4. University Oral Exam—Ph.D. students must submit a completed draft of the dissertation to the reading committee at least one month before the student expects to defend the thesis in the University oral exam. If the student is given consent to go forward, the University oral take place approximately two weeks later. A portion of the exam consists of a student presentation based on the dissertation and is open to the public. A closed question period follows. If the draft is ready by Autumn Quarter of the fourth year, the student may request that the University oral count as the department oral.

INTERDISCIPLINARY STUDY

The department supports interdisciplinary study. Courses in Stanford's other departments and programs may be counted towards the degree, and course requirements in Philosophy are designed to allow students considerable freedom in taking such courses. Dissertation committees may include members from other departments.†Where special needs arise, the department is committed to making it possible for students to obtain a philosophical education and to meet their interdisciplinary goals. Students are advised to consult their advisers and department's student services office for aassistance.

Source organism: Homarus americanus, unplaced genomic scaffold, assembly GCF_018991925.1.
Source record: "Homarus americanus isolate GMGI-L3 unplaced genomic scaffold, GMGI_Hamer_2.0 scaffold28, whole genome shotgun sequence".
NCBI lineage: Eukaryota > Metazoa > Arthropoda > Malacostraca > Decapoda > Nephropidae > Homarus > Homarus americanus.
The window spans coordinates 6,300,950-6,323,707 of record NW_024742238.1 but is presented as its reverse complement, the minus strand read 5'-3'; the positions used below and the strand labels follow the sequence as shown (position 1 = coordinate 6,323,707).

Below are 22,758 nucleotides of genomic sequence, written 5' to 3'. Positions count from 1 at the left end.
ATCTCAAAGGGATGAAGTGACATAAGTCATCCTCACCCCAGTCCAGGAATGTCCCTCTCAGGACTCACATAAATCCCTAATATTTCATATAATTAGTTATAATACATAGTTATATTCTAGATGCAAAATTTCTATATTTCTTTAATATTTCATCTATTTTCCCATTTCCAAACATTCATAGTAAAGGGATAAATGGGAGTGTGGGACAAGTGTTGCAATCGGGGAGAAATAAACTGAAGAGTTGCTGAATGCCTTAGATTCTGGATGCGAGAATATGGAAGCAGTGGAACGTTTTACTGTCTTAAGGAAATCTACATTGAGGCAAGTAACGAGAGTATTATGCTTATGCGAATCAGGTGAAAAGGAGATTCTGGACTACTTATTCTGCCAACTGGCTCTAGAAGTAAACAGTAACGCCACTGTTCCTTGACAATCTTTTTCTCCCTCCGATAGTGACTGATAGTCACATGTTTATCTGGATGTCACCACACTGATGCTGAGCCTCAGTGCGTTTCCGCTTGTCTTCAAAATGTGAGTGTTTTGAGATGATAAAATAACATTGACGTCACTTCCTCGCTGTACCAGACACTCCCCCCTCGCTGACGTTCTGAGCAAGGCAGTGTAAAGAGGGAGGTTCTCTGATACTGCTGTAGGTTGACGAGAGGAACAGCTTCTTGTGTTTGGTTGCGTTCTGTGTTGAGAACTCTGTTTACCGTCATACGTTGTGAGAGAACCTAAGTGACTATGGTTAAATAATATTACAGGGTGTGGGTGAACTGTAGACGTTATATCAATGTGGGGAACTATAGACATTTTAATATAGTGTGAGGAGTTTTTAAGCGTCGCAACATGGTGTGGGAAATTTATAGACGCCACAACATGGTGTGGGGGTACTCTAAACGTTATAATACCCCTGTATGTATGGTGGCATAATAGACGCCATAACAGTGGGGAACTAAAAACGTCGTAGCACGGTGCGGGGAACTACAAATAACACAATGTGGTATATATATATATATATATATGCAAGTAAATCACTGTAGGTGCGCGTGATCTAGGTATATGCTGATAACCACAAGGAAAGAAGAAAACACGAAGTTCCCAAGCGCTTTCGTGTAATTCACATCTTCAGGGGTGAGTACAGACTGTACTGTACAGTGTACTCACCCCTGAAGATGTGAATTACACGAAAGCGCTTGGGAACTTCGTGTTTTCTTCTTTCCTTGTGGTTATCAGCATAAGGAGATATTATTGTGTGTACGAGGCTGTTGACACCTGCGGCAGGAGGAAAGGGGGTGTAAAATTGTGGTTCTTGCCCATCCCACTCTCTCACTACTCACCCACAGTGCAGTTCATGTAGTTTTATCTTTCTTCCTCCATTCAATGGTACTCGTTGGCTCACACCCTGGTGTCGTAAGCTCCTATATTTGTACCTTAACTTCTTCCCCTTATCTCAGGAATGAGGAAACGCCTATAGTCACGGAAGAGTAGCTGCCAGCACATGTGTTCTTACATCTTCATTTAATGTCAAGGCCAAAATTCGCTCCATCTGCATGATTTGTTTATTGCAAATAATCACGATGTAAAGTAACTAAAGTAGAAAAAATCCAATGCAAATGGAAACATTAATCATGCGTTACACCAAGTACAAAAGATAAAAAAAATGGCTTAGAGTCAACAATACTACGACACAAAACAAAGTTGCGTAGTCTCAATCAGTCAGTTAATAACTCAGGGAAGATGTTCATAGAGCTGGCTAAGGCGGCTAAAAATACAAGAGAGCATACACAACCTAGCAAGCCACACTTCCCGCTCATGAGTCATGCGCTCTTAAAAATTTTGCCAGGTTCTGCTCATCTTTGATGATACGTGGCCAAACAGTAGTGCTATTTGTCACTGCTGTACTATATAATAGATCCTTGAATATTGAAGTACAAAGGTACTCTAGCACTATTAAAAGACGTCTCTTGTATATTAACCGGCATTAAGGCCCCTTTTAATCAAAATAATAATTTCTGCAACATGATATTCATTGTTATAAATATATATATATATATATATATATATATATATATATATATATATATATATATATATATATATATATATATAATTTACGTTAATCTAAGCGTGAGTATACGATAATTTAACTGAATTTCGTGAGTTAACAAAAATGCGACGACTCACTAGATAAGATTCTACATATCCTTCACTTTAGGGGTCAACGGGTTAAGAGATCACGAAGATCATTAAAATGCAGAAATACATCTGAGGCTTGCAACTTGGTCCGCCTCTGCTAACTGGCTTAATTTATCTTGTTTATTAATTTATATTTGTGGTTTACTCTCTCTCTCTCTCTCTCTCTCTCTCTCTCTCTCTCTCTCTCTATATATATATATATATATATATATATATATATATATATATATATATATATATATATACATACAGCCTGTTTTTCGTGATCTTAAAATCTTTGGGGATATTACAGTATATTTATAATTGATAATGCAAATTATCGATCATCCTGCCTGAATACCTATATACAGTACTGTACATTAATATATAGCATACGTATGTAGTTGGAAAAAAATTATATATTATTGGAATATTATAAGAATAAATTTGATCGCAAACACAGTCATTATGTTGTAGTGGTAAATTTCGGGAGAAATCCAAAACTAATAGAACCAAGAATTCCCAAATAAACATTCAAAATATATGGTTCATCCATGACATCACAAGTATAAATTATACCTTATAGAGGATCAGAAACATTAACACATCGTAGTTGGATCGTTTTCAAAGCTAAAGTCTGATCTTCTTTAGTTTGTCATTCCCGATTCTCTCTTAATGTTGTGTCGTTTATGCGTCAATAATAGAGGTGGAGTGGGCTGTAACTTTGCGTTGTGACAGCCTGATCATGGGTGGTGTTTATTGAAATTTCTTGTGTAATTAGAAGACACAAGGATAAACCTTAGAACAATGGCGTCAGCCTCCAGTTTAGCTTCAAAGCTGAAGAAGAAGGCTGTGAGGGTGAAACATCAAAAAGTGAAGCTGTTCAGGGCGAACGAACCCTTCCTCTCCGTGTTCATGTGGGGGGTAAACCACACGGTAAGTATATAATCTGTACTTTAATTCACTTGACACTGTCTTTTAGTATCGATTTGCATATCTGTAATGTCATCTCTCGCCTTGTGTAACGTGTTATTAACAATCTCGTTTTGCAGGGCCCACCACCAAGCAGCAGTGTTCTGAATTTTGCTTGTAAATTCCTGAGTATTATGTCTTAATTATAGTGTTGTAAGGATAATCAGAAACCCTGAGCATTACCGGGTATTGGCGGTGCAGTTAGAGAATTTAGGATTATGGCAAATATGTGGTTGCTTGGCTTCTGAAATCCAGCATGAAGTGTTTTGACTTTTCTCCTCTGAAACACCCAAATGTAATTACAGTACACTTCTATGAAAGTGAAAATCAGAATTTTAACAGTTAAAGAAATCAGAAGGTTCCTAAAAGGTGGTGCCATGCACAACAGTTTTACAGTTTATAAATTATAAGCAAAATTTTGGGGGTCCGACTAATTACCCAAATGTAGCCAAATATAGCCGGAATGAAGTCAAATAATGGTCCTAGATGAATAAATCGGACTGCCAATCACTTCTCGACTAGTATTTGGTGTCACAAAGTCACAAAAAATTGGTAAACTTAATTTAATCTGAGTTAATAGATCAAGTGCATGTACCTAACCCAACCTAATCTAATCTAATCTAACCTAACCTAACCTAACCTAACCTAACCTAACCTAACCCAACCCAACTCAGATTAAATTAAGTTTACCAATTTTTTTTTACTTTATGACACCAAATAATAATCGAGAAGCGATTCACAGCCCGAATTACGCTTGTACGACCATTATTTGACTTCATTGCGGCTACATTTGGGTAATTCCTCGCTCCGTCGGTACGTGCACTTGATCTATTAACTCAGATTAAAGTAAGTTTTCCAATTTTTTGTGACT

INTERDEPARTMENTAL PROGRAMS

Ph.D. IN PHILOSOPHY AND HUMANITIES

The department participated in the Graduate Program in Humanities leading to†a Ph.D. degree in Philosophy and Humanities. At this time, the option is†available only to students already enrolled in the Graduate Program in†Humanities; no new students are being accepted. The University remains†committed to a broad-based graduate education in the humanities; the†courses, colloquium, and symposium continue to be offered, and the Division†of Literatures, Cultures, and Languages provides advising for students†already enrolled who may contact DLCL Student Affairs at 650-724-1333 or dlcl@stanford.edu for further information. Courses are listed under the subject code HUMNTIES and may†be viewed on the Stanford Bulletin's ExploreCourses web site.

GRADUATE PROGRAM IN COGNITIVE SCIENCE